Mr Ahmed Othman, a renowned Cardiac and Aortic Surgeon at Liverpool Heart and Chest Hospital, provided an overview of the surgical perspective on BAV aortopathy. He discussed the spectrum of BAV morphologies and the common association with multi-segment aortic aneurysms. Ahmed emphasised the benefits of low-risk surgeries performed in centres of aortic expertise and the critical role of close follow-up and screening protocols. He also highlighted the promising use of natural valve substitutes for selected patients, which can significantly improve or maintain the quality of life and survival rates.

Bicuspid Aortic Valve (BAV) aortopathy
Bicuspid Aortic Valve (BAV) aortopathy

Congenital Defect vs. Haemodynamics: Dr Sarah Moharem Elgamal

Dr Sarah Moharem Elgamal, Consultant Adult Congenital Heart Disease and Imaging Cardiologist, explored the relationship between BAV as a congenital defect and its haemodynamic implications. Her talk examined how these factors influence the progression of aortopathy in BAV patients, offering new perspectives on managing this complex condition.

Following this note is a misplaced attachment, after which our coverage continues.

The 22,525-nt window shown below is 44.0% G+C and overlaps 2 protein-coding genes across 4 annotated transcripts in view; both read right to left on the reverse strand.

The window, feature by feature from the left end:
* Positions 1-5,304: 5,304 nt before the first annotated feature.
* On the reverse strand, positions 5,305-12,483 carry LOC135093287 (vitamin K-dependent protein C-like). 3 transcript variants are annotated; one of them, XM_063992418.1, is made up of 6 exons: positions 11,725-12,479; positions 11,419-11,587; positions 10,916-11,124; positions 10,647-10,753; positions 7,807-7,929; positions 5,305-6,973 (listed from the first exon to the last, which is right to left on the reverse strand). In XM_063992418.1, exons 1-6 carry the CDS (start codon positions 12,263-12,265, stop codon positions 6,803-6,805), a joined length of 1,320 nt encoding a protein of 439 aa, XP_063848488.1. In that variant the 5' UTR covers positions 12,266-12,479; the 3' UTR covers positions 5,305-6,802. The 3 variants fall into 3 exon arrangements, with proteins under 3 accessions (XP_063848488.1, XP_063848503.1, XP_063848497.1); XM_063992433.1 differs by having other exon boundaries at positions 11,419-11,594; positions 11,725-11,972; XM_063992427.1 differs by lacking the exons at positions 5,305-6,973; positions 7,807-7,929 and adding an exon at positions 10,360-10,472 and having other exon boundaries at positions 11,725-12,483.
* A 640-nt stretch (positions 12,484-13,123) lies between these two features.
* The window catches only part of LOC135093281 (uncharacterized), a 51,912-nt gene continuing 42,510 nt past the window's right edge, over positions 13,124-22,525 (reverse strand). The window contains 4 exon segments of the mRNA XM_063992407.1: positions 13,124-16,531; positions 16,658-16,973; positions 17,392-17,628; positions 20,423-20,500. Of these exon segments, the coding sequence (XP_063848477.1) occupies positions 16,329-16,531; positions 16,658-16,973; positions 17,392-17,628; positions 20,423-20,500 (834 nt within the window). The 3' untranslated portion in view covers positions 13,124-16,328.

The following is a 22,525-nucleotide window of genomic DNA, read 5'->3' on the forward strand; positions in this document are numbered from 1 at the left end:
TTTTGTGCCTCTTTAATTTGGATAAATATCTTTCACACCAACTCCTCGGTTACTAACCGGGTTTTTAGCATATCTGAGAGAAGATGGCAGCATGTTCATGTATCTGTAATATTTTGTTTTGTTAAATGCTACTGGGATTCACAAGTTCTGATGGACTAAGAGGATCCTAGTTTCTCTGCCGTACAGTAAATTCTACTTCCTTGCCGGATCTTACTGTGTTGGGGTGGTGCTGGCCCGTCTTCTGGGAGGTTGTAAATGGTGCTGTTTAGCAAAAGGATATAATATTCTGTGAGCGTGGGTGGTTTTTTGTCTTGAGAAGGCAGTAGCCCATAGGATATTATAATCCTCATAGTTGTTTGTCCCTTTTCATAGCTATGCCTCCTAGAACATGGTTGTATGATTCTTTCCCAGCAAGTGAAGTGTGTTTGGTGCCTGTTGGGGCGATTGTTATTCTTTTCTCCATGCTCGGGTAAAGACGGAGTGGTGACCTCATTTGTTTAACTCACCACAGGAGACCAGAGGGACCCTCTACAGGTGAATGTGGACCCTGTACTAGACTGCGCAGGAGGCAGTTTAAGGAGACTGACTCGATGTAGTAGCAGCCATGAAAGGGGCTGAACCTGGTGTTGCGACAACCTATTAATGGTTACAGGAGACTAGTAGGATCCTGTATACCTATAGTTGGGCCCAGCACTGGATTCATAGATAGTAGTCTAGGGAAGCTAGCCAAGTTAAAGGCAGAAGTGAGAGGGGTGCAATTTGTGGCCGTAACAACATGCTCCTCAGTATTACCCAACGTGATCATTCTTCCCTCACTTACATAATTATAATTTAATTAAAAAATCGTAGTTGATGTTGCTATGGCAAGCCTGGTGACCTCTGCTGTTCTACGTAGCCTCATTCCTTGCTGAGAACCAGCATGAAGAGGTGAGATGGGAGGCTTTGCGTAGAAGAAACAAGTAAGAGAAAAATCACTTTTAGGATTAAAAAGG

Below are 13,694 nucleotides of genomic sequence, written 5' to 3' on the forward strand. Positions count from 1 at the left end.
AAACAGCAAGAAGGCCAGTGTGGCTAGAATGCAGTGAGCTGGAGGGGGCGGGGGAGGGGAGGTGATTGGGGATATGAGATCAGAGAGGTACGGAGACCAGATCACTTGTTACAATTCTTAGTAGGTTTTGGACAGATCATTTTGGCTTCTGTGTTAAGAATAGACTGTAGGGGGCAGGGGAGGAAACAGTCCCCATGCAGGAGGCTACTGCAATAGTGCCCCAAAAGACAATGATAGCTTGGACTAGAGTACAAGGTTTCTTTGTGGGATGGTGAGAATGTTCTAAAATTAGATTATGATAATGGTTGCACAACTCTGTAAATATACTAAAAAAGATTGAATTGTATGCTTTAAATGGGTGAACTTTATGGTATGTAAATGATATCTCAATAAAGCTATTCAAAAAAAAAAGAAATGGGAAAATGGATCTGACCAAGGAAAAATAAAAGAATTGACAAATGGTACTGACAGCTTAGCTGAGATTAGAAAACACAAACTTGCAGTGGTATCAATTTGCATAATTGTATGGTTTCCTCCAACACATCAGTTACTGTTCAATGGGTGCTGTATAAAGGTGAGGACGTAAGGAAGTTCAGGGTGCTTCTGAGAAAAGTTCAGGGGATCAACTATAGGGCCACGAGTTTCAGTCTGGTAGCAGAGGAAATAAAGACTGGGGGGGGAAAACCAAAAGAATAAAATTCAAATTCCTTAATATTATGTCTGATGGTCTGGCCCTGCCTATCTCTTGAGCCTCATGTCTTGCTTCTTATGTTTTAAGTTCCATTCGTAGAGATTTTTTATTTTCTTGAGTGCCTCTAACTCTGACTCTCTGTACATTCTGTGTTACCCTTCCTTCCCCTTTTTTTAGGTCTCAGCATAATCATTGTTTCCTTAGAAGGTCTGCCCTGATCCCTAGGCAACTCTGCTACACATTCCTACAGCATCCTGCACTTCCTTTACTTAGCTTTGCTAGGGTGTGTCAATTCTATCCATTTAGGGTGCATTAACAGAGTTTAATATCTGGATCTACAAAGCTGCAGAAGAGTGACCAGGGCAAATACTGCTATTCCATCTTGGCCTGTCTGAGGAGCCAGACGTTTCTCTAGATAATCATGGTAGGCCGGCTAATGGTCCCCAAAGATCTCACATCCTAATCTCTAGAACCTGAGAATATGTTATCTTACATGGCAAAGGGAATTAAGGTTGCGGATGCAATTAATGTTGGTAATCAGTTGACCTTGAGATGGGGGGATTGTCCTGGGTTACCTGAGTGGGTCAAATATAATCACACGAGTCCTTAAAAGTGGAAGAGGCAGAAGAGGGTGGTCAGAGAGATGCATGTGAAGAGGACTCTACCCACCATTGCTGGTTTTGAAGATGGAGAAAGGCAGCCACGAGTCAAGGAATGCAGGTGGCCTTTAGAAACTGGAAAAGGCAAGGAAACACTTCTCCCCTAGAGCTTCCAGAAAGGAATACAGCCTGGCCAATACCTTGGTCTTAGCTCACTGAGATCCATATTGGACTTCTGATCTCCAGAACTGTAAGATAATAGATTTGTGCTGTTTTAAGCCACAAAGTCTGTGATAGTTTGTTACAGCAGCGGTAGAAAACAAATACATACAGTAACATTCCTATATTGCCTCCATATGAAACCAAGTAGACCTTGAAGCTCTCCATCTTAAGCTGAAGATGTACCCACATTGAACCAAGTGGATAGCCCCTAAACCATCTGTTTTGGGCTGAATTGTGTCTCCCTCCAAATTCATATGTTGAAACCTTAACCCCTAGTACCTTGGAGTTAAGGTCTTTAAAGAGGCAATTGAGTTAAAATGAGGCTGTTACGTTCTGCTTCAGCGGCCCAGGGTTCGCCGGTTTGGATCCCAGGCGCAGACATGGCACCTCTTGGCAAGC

Paediatric Prevalence: Dr Caroline Jones

Dr Caroline Jones, Consultant Cardiologist and Clinical Lead at Alder Hey NHS Foundation Trust, focused on the prevalence of BAV and associated aortopathy in children. Her presentation discussed the importance of early detection and intervention, stressing the need for robust screening programmes to identify at-risk individuals from a young age.

BAV and Dissection Risks: Mr Omar Nawaytou

Mr Omar Nawaytou, Consultant Cardiac and Aortic Surgeon, discussed whether BAV offers any protective benefits against Type A aortic dissection. He presented evidence suggesting that BAV aortas might dissect at larger diameters and exhibit more stable aortic wall architecture, potentially challenging the conventional size-dependent surgical criteria.

Bicuspid Aortic Valve (BAV) aortopathy
Bicuspid Aortic Valve (BAV) aortopathy

Scientific Insights: 

The scientific segment featured presentations focused on recent research on different facets of BAV aortopathy:

  • Dr Riaz Akhtar discussed the microstructure of aortic elastin and collagen fibres, offering insights into the biomechanical protective properties of the human aorta in BAV patients.